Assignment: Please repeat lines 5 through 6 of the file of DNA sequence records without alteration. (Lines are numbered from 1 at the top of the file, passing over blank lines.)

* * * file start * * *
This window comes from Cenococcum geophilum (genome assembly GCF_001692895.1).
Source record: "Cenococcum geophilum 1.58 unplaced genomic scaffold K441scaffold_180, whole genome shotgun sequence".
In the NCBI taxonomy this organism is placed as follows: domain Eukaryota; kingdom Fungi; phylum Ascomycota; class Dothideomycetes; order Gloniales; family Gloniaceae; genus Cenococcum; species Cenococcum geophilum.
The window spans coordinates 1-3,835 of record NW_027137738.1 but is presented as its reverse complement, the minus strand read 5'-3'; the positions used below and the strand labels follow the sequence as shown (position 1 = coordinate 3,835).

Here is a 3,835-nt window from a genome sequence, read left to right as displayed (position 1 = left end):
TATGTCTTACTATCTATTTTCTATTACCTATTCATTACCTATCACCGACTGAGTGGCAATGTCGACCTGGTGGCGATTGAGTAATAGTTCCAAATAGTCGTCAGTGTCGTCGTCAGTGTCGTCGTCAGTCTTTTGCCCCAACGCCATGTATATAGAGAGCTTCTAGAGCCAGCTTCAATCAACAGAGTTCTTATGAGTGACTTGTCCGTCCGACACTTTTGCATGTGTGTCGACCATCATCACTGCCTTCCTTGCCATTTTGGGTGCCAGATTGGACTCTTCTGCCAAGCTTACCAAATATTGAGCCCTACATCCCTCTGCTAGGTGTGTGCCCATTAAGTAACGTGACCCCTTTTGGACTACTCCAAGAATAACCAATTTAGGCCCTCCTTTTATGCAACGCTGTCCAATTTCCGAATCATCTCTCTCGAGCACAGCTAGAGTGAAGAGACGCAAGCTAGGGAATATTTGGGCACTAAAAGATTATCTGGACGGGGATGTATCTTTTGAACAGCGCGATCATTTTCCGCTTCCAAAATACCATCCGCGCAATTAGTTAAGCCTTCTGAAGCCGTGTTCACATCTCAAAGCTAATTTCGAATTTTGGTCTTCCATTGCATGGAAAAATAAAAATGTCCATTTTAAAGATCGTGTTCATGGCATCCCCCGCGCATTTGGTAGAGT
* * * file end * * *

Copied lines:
Here is a 3,835-nt window from a genome sequence, read left to right as displayed (position 1 = left end):
TATGTCTTACTATCTATTTTCTATTACCTATTCATTACCTATCACCGACTGAGTGGCAATGTCGACCTGGTGGCGATTGAGTAATAGTTCCAAATAGTCGTCAGTGTCGTCGTCAGTGTCGTCGTCAGTCTTTTGCCCCAACGCCATGTATATAGAGAGCTTCTAGAGCCAGCTTCAATCAACAGAGTTCTTATGAGTGACTTGTCCGTCCGACACTTTTGCATGTGTGTCGACCATCATCACTGCCTTCCTTGCCATTTTGGGTGCCAGATTGGACTCTTCTGCCAAGCTTACCAAATATTGAGCCCTACATCCCTCTGCTAGGTGTGTGCCCATTAAGTAACGTGACCCCTTTTGGACTACTCCAAGAATAACCAATTTAGGCCCTCCTTTTATGCAACGCTGTCCAATTTCCGAATCATCTCTCTCGAGCACAGCTAGAGTGAAGAGACGCAAGCTAGGGAATATTTGGGCACTAAAAGATTATCTGGACGGGGATGTATCTTTTGAACAGCGCGATCATTTTCCGCTTCCAAAATACCATCCGCGCAATTAGTTAAGCCTTCTGAAGCCGTGTTCACATCTCAAAGCTAATTTCGAATTTTGGTCTTCCATTGCATGGAAAAATAAAAATGTCCATTTTAAAGATCGTGTTCATGGCATCCCCCGCGCATTTGGTAGAGT